Given that working as a Doctor in General Practice is no longer feasible “full time” (daily working of 13 hour days is not physically or mentally possible for most GPs. We are highly trained in directing people to managing their health and lifestyle in a healthy way. We tend to take our own advice and strike a work life balance that inevitably means not being in practice every day of the week) moderate sized GP teams - up to 15 GPs - manage to communicate and cooperate together to give good quality joined up care and continuity for their patients – just by nature of practicing together. “Named GP” means very little in practice.


• What are the main challenges facing general practice in the next 5 years?


Recruitment and Retention.


Patient Demand: The “Information era” public who are being advised on line by international / USA Healthcare as much as the NHS. International English speaking Healthcare systems are driven by financial forces and encourage people to consult / book / take medication when this is not necessarily medically necessary, but is in the financial interests of the Private Healthcare industry. “Dr Google” is inherently risk averse (in the interests of protecting themselves from Legal comebacks) and tells people to see doctors with a very low threshold.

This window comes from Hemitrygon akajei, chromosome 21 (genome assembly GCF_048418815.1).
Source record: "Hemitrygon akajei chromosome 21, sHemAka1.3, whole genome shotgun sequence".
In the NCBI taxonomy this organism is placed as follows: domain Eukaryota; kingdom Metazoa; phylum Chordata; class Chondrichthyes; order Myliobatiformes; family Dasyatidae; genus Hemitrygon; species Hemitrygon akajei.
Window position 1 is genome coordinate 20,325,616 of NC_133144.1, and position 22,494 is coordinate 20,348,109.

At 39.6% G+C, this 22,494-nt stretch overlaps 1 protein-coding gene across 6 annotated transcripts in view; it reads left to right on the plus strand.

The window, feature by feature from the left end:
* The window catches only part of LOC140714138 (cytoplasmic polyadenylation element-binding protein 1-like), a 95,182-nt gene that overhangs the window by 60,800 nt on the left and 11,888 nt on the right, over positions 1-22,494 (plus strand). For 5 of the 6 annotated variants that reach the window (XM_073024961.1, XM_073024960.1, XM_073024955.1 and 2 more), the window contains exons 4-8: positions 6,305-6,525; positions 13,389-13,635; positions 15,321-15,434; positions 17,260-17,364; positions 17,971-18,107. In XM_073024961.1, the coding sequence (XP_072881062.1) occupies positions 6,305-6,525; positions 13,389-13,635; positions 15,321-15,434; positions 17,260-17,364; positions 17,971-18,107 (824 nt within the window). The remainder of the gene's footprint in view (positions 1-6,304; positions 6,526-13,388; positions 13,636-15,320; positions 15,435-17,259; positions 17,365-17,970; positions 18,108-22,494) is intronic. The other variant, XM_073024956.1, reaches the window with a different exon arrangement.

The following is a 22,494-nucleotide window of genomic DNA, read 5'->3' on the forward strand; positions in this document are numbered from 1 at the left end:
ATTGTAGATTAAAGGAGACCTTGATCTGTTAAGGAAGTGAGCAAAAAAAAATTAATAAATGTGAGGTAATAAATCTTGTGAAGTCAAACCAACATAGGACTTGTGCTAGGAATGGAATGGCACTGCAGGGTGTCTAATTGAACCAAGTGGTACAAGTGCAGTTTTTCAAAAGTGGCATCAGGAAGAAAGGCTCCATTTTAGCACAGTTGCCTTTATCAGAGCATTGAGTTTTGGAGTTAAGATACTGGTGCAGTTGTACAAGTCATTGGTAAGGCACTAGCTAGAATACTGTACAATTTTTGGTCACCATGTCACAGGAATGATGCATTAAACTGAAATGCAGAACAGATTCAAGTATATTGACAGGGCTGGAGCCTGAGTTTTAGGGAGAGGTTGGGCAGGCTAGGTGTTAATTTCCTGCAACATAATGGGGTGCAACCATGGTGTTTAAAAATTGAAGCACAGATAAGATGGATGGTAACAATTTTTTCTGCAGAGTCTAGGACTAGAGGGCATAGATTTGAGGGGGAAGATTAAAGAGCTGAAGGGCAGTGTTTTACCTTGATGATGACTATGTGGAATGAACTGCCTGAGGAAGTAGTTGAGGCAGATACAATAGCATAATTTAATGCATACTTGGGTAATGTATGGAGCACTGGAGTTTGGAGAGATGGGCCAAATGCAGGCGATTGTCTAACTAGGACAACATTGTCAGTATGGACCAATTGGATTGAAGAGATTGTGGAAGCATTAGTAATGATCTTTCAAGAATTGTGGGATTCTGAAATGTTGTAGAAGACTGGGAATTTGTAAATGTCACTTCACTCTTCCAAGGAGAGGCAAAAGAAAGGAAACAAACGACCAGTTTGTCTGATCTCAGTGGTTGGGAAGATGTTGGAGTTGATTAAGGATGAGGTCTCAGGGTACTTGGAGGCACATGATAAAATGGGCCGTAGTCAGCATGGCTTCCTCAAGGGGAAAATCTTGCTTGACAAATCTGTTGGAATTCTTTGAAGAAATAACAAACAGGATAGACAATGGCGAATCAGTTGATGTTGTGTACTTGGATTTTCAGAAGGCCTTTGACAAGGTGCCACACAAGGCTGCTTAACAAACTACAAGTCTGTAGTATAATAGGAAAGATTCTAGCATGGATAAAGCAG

Some kind of more dominant NHS Information algorithms may well help reduce demand – but the IT intelligence needs to evolve further for this to be safe - and the current algorithms – econsult and the like – currently increase demand.


COVID – its not going away and the ongoing need for booster vaccines.


• How does regional variation shape the challenges facing general practice in different parts of England, including rural areas?


The mode of GP provision is effective in different ways for different populations – geographic and socioeconomic. There is not a “one size fits all” mode of providing Primary care.


• What part should general practice play in the prevention agenda?


There is no capacity within GP to do more than we are at the moment.

It would be ideal if we could work more on preventative medicine and lead people to learn more about how to conduct their lives in a way that maintains their health.

NHS Health checks are a positive thing.


• What can be done to reduce bureaucracy and burnout, and improve morale, in general practice?


A more constructive CQC process.

Less complex money flow – abandon PCNs and divert this money direct to Practices via GMS contract.

Continue COVID style appraisal.

Simplify QOF.

Fund GP properly so doctors want to become GPs and want to stay in GP jobs.

Reward good practice.


• How can the current model of general practice be improved to make it more sustainable in the long term? In particular:

• Is the traditional partnership model in general practice sustainable given recruitment challenges, the prioritisation of integrated care and the shift towards salaried GP posts?